Two for Tuesday: The Things that Haunt Us

Pyotr Konchalovsky Blue House in Winter
“Blue House in Winter” (1938)
by Pyotr Konchalovsky

“Strange—things neglected begin to appeal
to a part inside us. It is called the soul.
These times, it lives on less and less.” ~ William Stafford, from “Noticing”

Tuesday night, late. Clear and not as cold, 50 degrees.

I had Olivia yesterday and today, and so tonight I am exhausted. I also had to make a trip to campus to pick up Em because Brett got a ticket for having an expired inspection sticker, which threw him into a tailspin. We are trying to figure out how to get rid of his broken-down Honda and make enough money so that Vik can finish the work on the Rodeo, the work he began this time last year.

I’m not even going to get into that. Anyway, lots going on, but too much to ponder at the moment.

More later. Peace.


(c) BRIDGEMAN; Supplied by The Public Catalogue Foundation
“Winter Evening” (oil on board)
by Ruskin Spear

What’s in My Journal

Odd things, like a button drawer. Mean
Things, fishhooks, barbs in your hand.
But marbles too. A genius for being agreeable.
Junkyard crucifixes, voluptuous
discards. Space for knickknacks, and for
Alaska. Evidence to hang me, or to beatify.
Clues that lead nowhere, that never connected
anyway. Deliberate obfuscation, the kind
that takes genius. Chasms in character.
Loud omissions. Mornings that yawn above
a new grave. Pages you know exist
but you can’t find them. Someone’s terribly
inevitable life story, maybe mine.

~ William Stafford


“Up the Hudson” (nd, oil on canvas)
by Frank C. Kirk


There are worse things than having behaved foolishly in public.
there are worse things than these miniature betrayals,
committed or endured or suspected; there are worse things
than not being able to sleep for thinking about them.
It is 5 a.m. All the worse things come stalking in
and stand icily about the bed looking worse and worse and worse.

~ Fleur Adcock


Music by 30 Second to Mars, “Alibi”

“On the edges of our dreams was the sea, | which the moon walked across with soft footsteps.” ~ Spencer Reece, from “Gilgamesh”

Ruskin Spear The Wave, Gorran Haven 1960s
“The Wave, Gorran Haven” (1960s)
by Ruskin Spear

And our shadows floated away beneath us towards sunset and darkened the backs of birds, and blackened the sea whose breath smelled slightly of fish, of almonds, and of rotting fruit. A blizzard of coastal aromas had come to collect our attention, and we drifted through all it tried to impart, not knowing where we were going. And soon the air was soiled with dust and iris-colored clouds. […] And the rush of water was suddenly loud as if a flood were loosed upon the ballroom floor. I seemed to be dancing alone into the absence of all that I knew and was bound by, the sight of the sea coming close, the spread of solvency, the smear, the blurred erasure of differences, the end of self, the end of whatever surrounds the self. All that I saw was a vast celebration of transparence, a clear dream of nothing. And I kept on going. The breakers flashed and fell under the moon’s vacant gaze; scattered petals of foam shone briefly, then sank in the sand. It was cold, and I found myself suddenly back with the others. The sea, that vast ungraspable body, that huge and meaningless empire of water, was left on its own. […]  I cannot remember, but I think you were there, whoever you were.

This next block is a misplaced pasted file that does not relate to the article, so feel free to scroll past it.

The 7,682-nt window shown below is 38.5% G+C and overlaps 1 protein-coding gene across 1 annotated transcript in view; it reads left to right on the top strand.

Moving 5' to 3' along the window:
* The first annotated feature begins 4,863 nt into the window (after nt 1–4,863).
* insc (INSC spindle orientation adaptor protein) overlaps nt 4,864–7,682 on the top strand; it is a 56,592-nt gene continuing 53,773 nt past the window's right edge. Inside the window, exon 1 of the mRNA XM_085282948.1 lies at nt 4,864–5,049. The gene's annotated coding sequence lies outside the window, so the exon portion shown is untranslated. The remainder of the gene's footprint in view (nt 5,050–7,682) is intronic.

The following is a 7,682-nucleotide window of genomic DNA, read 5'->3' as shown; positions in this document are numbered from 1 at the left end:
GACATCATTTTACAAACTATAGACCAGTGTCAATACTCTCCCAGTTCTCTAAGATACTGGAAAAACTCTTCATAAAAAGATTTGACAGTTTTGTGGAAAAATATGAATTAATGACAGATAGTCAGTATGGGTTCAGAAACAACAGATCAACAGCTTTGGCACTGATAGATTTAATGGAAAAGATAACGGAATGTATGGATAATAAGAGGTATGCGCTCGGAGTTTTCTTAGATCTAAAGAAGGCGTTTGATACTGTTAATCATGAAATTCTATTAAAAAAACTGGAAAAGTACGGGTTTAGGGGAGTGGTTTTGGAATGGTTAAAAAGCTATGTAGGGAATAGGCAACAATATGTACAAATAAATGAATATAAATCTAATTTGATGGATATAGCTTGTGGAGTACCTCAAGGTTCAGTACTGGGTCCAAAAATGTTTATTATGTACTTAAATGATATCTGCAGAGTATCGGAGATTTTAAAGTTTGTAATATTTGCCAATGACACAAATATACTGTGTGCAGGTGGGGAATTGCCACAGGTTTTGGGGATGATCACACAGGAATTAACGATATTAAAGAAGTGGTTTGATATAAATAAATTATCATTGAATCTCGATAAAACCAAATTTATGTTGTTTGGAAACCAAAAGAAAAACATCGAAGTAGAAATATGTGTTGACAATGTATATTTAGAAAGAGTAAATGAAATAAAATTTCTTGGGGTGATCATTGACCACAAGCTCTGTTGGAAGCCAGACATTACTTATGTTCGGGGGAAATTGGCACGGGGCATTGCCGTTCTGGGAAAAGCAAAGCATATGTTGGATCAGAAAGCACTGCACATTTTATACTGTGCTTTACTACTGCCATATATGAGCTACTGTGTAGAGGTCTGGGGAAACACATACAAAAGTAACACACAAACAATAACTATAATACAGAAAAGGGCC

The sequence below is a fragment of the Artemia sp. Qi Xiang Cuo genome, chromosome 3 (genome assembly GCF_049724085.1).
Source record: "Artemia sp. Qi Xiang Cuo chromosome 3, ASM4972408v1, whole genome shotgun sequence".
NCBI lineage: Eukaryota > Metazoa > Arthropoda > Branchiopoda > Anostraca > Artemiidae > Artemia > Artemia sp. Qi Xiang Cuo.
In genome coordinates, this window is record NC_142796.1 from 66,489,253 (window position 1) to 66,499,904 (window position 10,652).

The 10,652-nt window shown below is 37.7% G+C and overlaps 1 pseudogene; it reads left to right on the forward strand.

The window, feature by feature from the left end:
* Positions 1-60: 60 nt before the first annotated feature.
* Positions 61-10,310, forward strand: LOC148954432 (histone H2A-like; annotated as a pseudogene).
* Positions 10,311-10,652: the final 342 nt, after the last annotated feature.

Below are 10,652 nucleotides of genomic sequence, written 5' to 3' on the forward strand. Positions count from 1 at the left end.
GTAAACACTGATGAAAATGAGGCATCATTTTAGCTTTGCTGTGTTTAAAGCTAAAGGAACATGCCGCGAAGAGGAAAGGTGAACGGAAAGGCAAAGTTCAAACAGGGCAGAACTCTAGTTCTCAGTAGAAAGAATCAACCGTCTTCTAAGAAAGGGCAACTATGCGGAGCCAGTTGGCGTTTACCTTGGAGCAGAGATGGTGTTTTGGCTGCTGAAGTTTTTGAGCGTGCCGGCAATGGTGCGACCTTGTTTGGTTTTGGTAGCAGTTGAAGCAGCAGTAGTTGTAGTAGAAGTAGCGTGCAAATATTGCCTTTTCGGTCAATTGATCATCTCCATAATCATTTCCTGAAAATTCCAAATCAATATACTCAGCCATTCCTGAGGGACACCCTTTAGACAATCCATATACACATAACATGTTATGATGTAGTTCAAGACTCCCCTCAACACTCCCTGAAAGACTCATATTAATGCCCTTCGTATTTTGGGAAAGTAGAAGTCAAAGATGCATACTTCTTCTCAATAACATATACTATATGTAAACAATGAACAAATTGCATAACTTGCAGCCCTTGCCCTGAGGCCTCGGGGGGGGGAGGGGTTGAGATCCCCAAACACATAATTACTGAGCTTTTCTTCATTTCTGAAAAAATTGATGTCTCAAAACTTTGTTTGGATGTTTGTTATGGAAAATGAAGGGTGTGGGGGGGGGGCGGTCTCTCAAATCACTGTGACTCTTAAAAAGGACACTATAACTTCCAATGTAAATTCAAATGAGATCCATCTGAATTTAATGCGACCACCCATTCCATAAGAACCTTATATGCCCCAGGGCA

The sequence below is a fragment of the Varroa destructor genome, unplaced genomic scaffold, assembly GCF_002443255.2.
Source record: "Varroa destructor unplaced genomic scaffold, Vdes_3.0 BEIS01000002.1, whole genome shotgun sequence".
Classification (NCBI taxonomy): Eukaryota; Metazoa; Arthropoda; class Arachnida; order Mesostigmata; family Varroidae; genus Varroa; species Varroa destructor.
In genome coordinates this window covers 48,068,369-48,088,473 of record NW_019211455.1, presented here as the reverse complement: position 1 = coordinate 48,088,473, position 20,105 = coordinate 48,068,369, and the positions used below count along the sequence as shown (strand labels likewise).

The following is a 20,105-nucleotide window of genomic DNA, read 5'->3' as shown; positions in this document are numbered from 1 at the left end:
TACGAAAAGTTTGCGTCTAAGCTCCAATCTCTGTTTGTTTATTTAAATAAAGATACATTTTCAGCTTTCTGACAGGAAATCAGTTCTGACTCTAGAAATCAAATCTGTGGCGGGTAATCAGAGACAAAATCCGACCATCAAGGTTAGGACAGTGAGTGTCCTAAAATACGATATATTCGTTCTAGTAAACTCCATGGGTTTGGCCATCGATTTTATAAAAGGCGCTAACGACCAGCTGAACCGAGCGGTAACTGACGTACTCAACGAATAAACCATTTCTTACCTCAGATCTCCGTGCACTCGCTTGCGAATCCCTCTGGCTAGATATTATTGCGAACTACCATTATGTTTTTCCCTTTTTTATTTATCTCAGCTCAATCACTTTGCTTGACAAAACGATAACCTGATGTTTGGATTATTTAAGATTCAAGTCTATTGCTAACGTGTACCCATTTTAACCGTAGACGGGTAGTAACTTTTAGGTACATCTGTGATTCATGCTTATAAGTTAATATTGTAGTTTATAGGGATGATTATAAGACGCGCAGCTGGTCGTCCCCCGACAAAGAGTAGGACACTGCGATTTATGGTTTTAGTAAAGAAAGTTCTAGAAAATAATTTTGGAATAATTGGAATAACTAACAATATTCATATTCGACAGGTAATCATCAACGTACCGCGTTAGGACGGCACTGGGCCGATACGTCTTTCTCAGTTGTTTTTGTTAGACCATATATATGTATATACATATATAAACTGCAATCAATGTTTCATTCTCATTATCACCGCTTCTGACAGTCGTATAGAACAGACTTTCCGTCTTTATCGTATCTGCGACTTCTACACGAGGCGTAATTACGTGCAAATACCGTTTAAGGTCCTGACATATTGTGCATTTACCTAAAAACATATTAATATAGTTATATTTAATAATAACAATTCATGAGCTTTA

~ Mark Strand, from “The Delirium Waltz”


After the photograph Manatee Drive 02 by Isabelle Hayeur, 2011

No one who
has ever seen

a body of water
has not imagined

drowning. Surface
divides my eye

and my breath
holds me.

The underskin
of the canal

grows light
that dangles

down, tickling
the cement throat.

I figure we are
mostly helpless

against water
because we

are mostly water.
When I go under

I count:
1 Berryman;

2 Berryman; …
If you dream

of drowning,
you wake up

under an ocean
of air. There are

so many stupid
sayings I confuse

them all. I know
what to never

bring to a gun fight
but what should

I never bring
to a drowning?

Not even bombs
intimidate water.

One motivational
saying goes:

If you don’t give up,
you win.
 But I’m

pretty sure that’s not
how it works

or as Kafka said:
The meaning

of life is that it
will end. The water

both buoys
and buries us.

To prepare yourself
for your near-life

experience: dip
your open eyeball

into a bowl of cold
water. There is

always tension
on the horizon.

I will be the one
wearing rust

and erosion.
Algae may one day

rise up against us,
but until then

please allow me
to oxidize in peace.

Usually the last
thing we ever do

is gasp.

~ Matt Rasmussen


Music by Sleeping at Last, “Watermark”